said yesterday that
“the sight of George Bush patting himself on the back once again reflects
how out of touch he is with the American people and the American economy.”

Stephanopoulos said
that half the third-quarter GDP growth came out of individuals’ savings and
that much of the increased consumer spending
went to pay for back-to-school clothes and medical care.

He noted that even though
there have been six straight quarters of economic expansion,
the growth rate during that time has averaged just 1.8 percent,
well below the average post-World War II recovery rate of 5.8 percent.

“What does Bush have to brag about?” Stephanopoulos said.

Economic growth without inflation,
what economists and politicians had been seeking
throughout the 1960s, 70s and 80s.]

According to the Commerce Department,
the nation’s economic output has climbed back to the level it achieved
in the second quarter of 1990,
before the recession started.
Getting back to that level has taken a year and a half of growth.

In the recoveries of 1975, 1980 and 1983
it took six to nine months to get back to pre-slump levels of output,
according to Larry Moran,
an economist at the Commerce Department’s Bureau of Economic Analysis.

[One might, but of course the WP does not,
note that those more rapid recoveries resulted in renewed bouts of inflation.]

The Clinton campaign said that because of population growth,
economic output per person was still lower than it was when Bush took office.

Yesterday’s GDP estimate
met with widespread skepticism among economists.

Chemical’s Lieberman said,
“I think the economy is somewhat weaker than these numbers suggest.”
He noted that the Commerce Department
used an estimate for September trade numbers
that Lieberman believed was overly optimistic
because of weak economies overseas.

Lieberman also said the GDP estimate, which is adjusted for inflation,
appeared larger than expected
because the Commerce Department used a very low estimate for inflation.

In particular, the department said that
prices for producers’ durable equipment fell at a 6.4 percent annual rate,
mostly because of price cuts in computers.

Georgia State’s Rataczjak said:
“I don’t know any time except the Great Depression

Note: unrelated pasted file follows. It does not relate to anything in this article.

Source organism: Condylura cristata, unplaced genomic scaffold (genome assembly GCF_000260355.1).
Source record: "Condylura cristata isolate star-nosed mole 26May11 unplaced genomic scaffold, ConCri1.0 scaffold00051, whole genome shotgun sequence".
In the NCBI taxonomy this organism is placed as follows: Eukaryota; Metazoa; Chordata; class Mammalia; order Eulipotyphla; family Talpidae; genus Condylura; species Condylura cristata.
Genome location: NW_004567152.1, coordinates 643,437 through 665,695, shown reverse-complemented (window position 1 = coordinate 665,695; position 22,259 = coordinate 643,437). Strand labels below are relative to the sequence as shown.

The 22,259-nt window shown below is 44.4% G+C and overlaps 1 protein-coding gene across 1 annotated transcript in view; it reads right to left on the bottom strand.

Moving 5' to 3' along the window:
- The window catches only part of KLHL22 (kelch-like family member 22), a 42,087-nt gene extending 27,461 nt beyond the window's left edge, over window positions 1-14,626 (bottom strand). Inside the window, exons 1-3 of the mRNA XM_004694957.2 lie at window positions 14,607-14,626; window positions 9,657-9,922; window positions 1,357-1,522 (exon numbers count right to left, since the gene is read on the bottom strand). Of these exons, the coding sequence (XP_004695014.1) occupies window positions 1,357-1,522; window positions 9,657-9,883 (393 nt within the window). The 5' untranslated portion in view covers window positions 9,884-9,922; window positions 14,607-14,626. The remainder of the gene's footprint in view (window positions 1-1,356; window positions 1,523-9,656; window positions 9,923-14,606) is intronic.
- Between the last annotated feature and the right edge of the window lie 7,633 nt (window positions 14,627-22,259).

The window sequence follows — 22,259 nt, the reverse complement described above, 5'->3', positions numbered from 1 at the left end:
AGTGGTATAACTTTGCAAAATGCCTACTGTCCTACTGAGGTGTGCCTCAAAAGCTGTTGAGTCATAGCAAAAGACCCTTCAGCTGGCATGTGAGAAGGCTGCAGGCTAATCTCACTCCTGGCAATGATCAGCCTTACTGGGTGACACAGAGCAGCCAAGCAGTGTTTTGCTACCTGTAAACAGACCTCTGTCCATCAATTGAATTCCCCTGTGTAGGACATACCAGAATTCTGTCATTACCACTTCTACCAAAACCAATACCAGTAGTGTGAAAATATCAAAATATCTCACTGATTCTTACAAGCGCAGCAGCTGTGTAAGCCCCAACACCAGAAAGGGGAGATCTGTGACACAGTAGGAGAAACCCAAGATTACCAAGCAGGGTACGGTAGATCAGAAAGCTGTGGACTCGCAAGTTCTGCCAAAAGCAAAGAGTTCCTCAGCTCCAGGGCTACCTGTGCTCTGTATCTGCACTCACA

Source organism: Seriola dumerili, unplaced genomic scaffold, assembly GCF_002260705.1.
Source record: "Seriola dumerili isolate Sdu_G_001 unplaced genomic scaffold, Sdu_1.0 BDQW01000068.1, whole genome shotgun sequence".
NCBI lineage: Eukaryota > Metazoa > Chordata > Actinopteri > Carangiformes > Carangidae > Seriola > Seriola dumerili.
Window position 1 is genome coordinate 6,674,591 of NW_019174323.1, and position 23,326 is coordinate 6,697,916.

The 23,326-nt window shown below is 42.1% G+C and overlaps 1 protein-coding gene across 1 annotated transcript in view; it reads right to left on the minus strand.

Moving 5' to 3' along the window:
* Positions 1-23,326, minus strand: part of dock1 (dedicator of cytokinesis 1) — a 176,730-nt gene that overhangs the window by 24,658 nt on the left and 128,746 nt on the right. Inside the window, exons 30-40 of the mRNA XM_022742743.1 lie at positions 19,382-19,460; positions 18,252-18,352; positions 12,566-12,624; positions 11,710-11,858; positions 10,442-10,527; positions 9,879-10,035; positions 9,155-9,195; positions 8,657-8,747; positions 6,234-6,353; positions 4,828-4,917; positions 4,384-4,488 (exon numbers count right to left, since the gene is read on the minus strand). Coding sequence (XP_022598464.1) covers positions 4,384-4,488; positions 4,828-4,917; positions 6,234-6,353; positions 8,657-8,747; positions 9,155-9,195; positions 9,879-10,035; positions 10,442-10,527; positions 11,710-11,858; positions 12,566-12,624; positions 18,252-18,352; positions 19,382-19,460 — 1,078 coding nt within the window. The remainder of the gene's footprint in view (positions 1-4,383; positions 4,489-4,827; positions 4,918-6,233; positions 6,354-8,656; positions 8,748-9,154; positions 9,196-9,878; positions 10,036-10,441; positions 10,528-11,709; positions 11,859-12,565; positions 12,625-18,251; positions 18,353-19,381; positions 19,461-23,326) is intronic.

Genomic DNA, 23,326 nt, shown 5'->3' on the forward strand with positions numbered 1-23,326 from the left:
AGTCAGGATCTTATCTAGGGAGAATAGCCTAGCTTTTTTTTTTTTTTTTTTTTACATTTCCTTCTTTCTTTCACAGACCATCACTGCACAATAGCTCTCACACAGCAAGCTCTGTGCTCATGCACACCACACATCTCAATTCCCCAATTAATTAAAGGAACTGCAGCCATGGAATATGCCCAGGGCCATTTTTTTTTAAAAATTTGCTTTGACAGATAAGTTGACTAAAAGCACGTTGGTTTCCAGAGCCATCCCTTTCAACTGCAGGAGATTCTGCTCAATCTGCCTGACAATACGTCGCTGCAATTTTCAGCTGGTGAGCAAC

with price declines of that magnitude in the capital sector.”

Rataczjak also said, “I don’t believe these defense numbers.”
The Commerce Department said
military spending increased at a 6.9 percent annual rate,
the first increase after five quarters of decline.

Rataczjak said that shipments of military equipment fell in July and August
and that there was no increase in military manpower.
Even if the defense numbers are accurate, he said,
they will soon resume their long-term decline.

But Commerce Department economists defended their estimates.

Carl Galbraith,
who follows defense expenditures for the Bureau of Economic Analysis,
said about half the increase last quarter
was the result of increased delivery of missiles to the Air Force
from Hughes Aircraft Co., Raytheon Corp., General Dynamics Corp. and Boeing Co.

There were also increased deliveries of M1 tanks and Bradley Fighting Vehicles,
Galbraith said.

A defense analyst with the Congressional Budget Office said
the Pentagon had planned to increase outlays in two areas over the summer:
depot maintenance and
separation allowances to encourage civilians and uniformed personnel
to retire early.

While the quarterly increase in defense expenditures
ran counter to the long-term downward trend in the Pentagon budget,
both administration and congressional analysts said
there was no evidence that
spending had been artificially inflated or accelerated during the quarter.

Commerce Department economists also pointed to
a sharp increase in consumer spending on furniture,
something that baffled many economists.
Businesses stepped up spending on computers as computer makers cut prices.

Economists drew attention to a $14.7 billion rise in business inventories,
suggesting that
future sales would come from unsold stocks
instead of increases in production.

The rate of increase in the final sales of domestic goods was 2.1 percent,
a figure that might more accurately reflect the health of the economy.

The only consolation
for the past three and a half years of sluggish economic growth
has been the effect it has had on inflation.
The stagnant economy and the weak job market
have slowed down the rise in wages,
one of the key elements that can push up inflation.

The Labor Department yesterday said its employment cost index,
considered one of the best gauges of wage inflation pressures,
slowed to a 3.5 percent advance in the year ended in September.

That was down from 4.3 percent a year earlier and the smallest increase
since costs edged up 3.4 percent in the year ended in September 1987.
The index had risen 3.6 percent in the year ended last June.

Even if later Commerce Department estimates confirm a good third quarter,
economists said the economic outlook remains lackluster.

Lieberman said
capital spending by business remains weak,
investment in buildings continues to decline,
the outlook for exports has worsened
consumer spending continues to grow faster than personal income,
suggesting that
even the modest level of recovery can’t last.

“The economy continues to muddle along,” he said.